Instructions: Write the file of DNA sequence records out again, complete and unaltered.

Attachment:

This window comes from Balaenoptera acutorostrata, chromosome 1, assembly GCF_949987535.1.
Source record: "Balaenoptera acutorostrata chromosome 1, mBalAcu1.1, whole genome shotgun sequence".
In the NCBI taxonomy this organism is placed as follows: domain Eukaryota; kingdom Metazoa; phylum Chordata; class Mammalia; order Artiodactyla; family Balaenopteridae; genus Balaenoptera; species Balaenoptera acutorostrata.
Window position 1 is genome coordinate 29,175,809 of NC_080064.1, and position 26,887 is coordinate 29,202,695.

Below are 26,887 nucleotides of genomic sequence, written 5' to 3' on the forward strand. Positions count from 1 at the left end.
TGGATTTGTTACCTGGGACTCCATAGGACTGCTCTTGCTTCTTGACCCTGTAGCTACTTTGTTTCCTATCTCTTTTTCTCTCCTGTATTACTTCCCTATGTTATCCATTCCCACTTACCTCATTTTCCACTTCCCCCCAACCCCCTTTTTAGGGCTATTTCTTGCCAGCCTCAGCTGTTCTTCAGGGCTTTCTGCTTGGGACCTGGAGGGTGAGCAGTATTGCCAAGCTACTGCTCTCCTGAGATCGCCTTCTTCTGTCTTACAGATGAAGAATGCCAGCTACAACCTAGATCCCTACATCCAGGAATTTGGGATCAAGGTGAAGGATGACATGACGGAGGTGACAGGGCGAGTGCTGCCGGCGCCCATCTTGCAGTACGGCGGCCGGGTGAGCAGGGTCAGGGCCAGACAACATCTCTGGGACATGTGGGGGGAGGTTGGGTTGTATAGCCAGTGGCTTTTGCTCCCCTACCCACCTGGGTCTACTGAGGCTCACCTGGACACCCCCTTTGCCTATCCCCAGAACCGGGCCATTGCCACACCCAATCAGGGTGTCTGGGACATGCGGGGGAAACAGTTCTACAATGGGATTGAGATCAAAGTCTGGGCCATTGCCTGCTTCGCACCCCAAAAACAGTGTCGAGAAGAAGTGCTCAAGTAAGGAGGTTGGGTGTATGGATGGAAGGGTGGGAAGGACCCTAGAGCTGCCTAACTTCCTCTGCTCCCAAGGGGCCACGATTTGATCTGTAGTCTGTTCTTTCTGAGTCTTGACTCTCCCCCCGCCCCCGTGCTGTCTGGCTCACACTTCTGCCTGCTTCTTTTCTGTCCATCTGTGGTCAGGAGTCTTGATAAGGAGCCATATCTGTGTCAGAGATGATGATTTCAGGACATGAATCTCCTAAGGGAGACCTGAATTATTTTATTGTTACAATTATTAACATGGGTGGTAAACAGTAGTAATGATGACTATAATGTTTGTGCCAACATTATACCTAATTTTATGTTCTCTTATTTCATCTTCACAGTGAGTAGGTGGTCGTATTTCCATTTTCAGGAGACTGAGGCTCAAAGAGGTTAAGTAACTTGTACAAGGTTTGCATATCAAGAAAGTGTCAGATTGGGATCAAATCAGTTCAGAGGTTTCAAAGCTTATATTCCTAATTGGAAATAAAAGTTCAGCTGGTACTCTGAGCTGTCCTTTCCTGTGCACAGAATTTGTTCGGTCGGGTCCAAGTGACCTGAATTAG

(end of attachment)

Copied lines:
This window comes from Balaenoptera acutorostrata, chromosome 1, assembly GCF_949987535.1.
Source record: "Balaenoptera acutorostrata chromosome 1, mBalAcu1.1, whole genome shotgun sequence".
In the NCBI taxonomy this organism is placed as follows: domain Eukaryota; kingdom Metazoa; phylum Chordata; class Mammalia; order Artiodactyla; family Balaenopteridae; genus Balaenoptera; species Balaenoptera acutorostrata.
Window position 1 is genome coordinate 29,175,809 of NC_080064.1, and position 26,887 is coordinate 29,202,695.

Below are 26,887 nucleotides of genomic sequence, written 5' to 3' on the forward strand. Positions count from 1 at the left end.
TGGATTTGTTACCTGGGACTCCATAGGACTGCTCTTGCTTCTTGACCCTGTAGCTACTTTGTTTCCTATCTCTTTTTCTCTCCTGTATTACTTCCCTATGTTATCCATTCCCACTTACCTCATTTTCCACTTCCCCCCAACCCCCTTTTTAGGGCTATTTCTTGCCAGCCTCAGCTGTTCTTCAGGGCTTTCTGCTTGGGACCTGGAGGGTGAGCAGTATTGCCAAGCTACTGCTCTCCTGAGATCGCCTTCTTCTGTCTTACAGATGAAGAATGCCAGCTACAACCTAGATCCCTACATCCAGGAATTTGGGATCAAGGTGAAGGATGACATGACGGAGGTGACAGGGCGAGTGCTGCCGGCGCCCATCTTGCAGTACGGCGGCCGGGTGAGCAGGGTCAGGGCCAGACAACATCTCTGGGACATGTGGGGGGAGGTTGGGTTGTATAGCCAGTGGCTTTTGCTCCCCTACCCACCTGGGTCTACTGAGGCTCACCTGGACACCCCCTTTGCCTATCCCCAGAACCGGGCCATTGCCACACCCAATCAGGGTGTCTGGGACATGCGGGGGAAACAGTTCTACAATGGGATTGAGATCAAAGTCTGGGCCATTGCCTGCTTCGCACCCCAAAAACAGTGTCGAGAAGAAGTGCTCAAGTAAGGAGGTTGGGTGTATGGATGGAAGGGTGGGAAGGACCCTAGAGCTGCCTAACTTCCTCTGCTCCCAAGGGGCCACGATTTGATCTGTAGTCTGTTCTTTCTGAGTCTTGACTCTCCCCCCGCCCCCGTGCTGTCTGGCTCACACTTCTGCCTGCTTCTTTTCTGTCCATCTGTGGTCAGGAGTCTTGATAAGGAGCCATATCTGTGTCAGAGATGATGATTTCAGGACATGAATCTCCTAAGGGAGACCTGAATTATTTTATTGTTACAATTATTAACATGGGTGGTAAACAGTAGTAATGATGACTATAATGTTTGTGCCAACATTATACCTAATTTTATGTTCTCTTATTTCATCTTCACAGTGAGTAGGTGGTCGTATTTCCATTTTCAGGAGACTGAGGCTCAAAGAGGTTAAGTAACTTGTACAAGGTTTGCATATCAAGAAAGTGTCAGATTGGGATCAAATCAGTTCAGAGGTTTCAAAGCTTATATTCCTAATTGGAAATAAAAGTTCAGCTGGTACTCTGAGCTGTCCTTTCCTGTGCACAGAATTTGTTCGGTCGGGTCCAAGTGACCTGAATTAG